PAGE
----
5.Brancacci, Text and Image

Discussion questions:  In addition to the questions in the study guide, you may consider and reflect upon: a) the distinction between ‘discursive’ or narrative art, and iconic art.  Use Tribute Money, (together with Adoration of Magi (Da Fabriano), and Trial by Fire (Giotto) as an example of narrative art.   b) the relation between Felice’s text and the fresco he commissions, and the choices of Masaccio in rendering Matthew’s text; c) What is the elephant doing in Felice’s diary?  Can its description give you some idea about Felice’s experience in Egypt? Can we think about it, in a psychoanalytic reading, as the ‘indescribable’ and alien subconscious, the hidden image that gets transformed into the recognizable and self affirming image on the walls of Felice’s family chapel?


5 thoughts on “5.Brancacci, Text and Image

  1. Something I find fascinating about diplomacy (and human interaction in general) is the amount to which the seemingly insignificant acts of ritual and etiquette dictate the bigger picture. These diplomats have to act perfectly in accordance with the expected manners in order for them to be able to even hint at the real object of their visit. This is shown in the highly ritualized series of approaches and retreats, coupled with incessant bowing, that characterize their initial meeting with the sultan—and all this before they are allowed to even complete their introductory statement, not to mention get to their reasons for their journey. If these customs were not observed, well, that would be grounds enough for the sultan (or any ruler) to ignore their requests, no matter how important, and perhaps even punish them for their breach of etiquette (note the show of military force). This applies not only to this particular delegation, but also to every state visit in nearly any period.

    In Christopher Paolini’s novel Eldest, the main character is told, as he is being taught the ritualistic manner in which he must greet the monarchs from a different country, that these codes of conduct and manners were created and must be observed so that no one becomes offended by another’s rudeness. Eragon, the protagonist, wryly replies that perhaps, rather than reducing the opportunity for offense, having all of these rules in place increases the possibility of slighting another person through ignorance or accident.

    Is there a point here? Is it possible that by creating these elaborate formalities it has somehow become easier to offend another? I think there may be some validity to this statement. In any case, it is odd how the smallest details of etiquette ultimately determine the success or failure of possibly world-changing delegations—such as this one, an attempt to put Florence back on top economically.

    I am somehow reminded of the elephant by this line of thought. Brancacci is struck by how unique and majestic this creature is—the overall effect seems to be an almost overwhelming sense of wonder, not dissimilar to the effect given by the elaborate rituals and opulence surrounding the sultan. The elephant, too, is made to perform many tricks for the viewers, much in the same way that the delegation has to go along with the rituals of state—and perhaps with as little understanding about the reasons why.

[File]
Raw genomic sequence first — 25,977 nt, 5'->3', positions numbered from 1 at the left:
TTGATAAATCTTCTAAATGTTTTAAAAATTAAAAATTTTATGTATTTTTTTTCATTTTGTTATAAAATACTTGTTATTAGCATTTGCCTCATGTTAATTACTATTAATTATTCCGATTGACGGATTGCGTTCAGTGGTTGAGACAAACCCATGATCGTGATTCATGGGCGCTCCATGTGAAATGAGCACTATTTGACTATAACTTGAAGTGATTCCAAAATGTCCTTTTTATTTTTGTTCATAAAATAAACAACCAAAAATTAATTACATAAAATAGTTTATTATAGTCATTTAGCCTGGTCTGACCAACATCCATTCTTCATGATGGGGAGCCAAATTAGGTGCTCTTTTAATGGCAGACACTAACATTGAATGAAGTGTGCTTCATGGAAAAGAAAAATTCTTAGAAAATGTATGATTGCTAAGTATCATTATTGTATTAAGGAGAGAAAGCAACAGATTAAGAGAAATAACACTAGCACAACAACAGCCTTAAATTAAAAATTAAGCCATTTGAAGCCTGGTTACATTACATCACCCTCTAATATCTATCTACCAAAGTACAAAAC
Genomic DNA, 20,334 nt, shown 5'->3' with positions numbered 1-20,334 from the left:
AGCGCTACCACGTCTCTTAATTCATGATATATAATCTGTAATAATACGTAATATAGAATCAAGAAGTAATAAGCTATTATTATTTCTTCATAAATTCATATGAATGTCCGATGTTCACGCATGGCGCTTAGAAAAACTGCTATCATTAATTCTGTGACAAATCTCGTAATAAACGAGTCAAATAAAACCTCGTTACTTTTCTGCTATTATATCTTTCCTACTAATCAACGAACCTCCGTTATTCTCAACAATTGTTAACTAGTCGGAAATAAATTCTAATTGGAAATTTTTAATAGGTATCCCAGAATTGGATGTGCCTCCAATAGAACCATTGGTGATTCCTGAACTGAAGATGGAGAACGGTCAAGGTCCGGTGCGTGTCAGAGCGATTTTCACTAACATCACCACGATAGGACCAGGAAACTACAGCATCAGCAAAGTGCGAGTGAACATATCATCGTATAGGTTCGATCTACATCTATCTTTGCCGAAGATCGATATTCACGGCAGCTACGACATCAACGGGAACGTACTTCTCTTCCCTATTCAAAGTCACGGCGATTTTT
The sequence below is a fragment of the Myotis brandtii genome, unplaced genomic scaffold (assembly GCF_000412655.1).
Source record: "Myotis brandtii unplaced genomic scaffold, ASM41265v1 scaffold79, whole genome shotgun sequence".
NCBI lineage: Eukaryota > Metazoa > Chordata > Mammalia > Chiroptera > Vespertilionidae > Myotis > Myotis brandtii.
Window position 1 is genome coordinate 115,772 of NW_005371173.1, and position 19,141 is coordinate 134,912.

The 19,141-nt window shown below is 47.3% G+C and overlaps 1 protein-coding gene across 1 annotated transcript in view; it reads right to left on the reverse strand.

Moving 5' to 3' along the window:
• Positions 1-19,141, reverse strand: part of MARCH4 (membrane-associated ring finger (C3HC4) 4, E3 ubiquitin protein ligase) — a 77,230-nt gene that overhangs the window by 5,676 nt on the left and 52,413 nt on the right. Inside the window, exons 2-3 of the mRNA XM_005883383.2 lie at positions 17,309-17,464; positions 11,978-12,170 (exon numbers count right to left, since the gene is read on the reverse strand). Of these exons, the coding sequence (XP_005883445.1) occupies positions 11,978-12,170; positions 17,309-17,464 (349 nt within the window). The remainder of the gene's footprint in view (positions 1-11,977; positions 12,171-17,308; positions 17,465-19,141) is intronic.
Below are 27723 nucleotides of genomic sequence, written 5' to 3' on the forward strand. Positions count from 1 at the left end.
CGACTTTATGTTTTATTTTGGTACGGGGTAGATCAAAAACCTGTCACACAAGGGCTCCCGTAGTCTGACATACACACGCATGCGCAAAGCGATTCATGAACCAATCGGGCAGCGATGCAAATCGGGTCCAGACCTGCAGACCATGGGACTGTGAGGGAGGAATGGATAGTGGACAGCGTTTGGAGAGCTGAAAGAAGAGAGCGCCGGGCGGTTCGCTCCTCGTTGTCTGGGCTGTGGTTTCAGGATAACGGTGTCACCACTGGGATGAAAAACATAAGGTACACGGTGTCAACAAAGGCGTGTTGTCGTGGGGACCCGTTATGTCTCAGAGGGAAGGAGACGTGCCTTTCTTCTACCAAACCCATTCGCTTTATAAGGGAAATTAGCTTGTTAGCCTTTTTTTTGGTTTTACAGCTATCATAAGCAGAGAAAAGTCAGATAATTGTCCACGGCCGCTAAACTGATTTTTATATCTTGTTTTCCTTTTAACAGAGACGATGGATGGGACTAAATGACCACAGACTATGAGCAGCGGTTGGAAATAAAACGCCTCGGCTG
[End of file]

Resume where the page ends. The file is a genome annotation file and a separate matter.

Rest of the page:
It is so funny how little things make the biggest difference. An incorrect bow or ill-conceived phrase can ruin a state visit, whereas a perfect observance of ritual and etiquette can spell success. It is a delicate dance between total submission and standing for what is needed by who is being represented—like most things, balance is key.

  2. The image in the Brancacci Chapel represents one of St. Peter’s stories, who was the patron saint of the Brancacci family. The story is called “Payment of the tribute”, which talks about when Jesus was stopped at the entrance of Cafarnao by the taxman. He then told Peter to fish on the shore of the lake and to find a golden coin in stomach of the first fish he would catch. He did as his master said, found the golden coin and entered the city. But what would the parallell between Felice Brancacci’s adventure to Egypt and this biblical tale be?

    Felice was sent to Egypt for economic purposes: his aim was to create new trade routes between his Florence and the Eastern cultures. After successfully carrying out his duty, the golden florin was accepted by the Sultan and accepted as currency in the lands under his domain. My best guess to why he would choose this particular story to celebrate his expedition is because they, as Jesus did with God’s word, spread their commerce and currency in foreign land. Perhaps Saint Peter is Felice Brancacci himself, who confided in God and paid the tributes required, not questioning him, and later benefitting from such decision. Maybe Felice Brancacci is (boastfully) Jesus himself, the one who is meant to spread the word of God, as he expanded Florence’s trades and the use of their currency.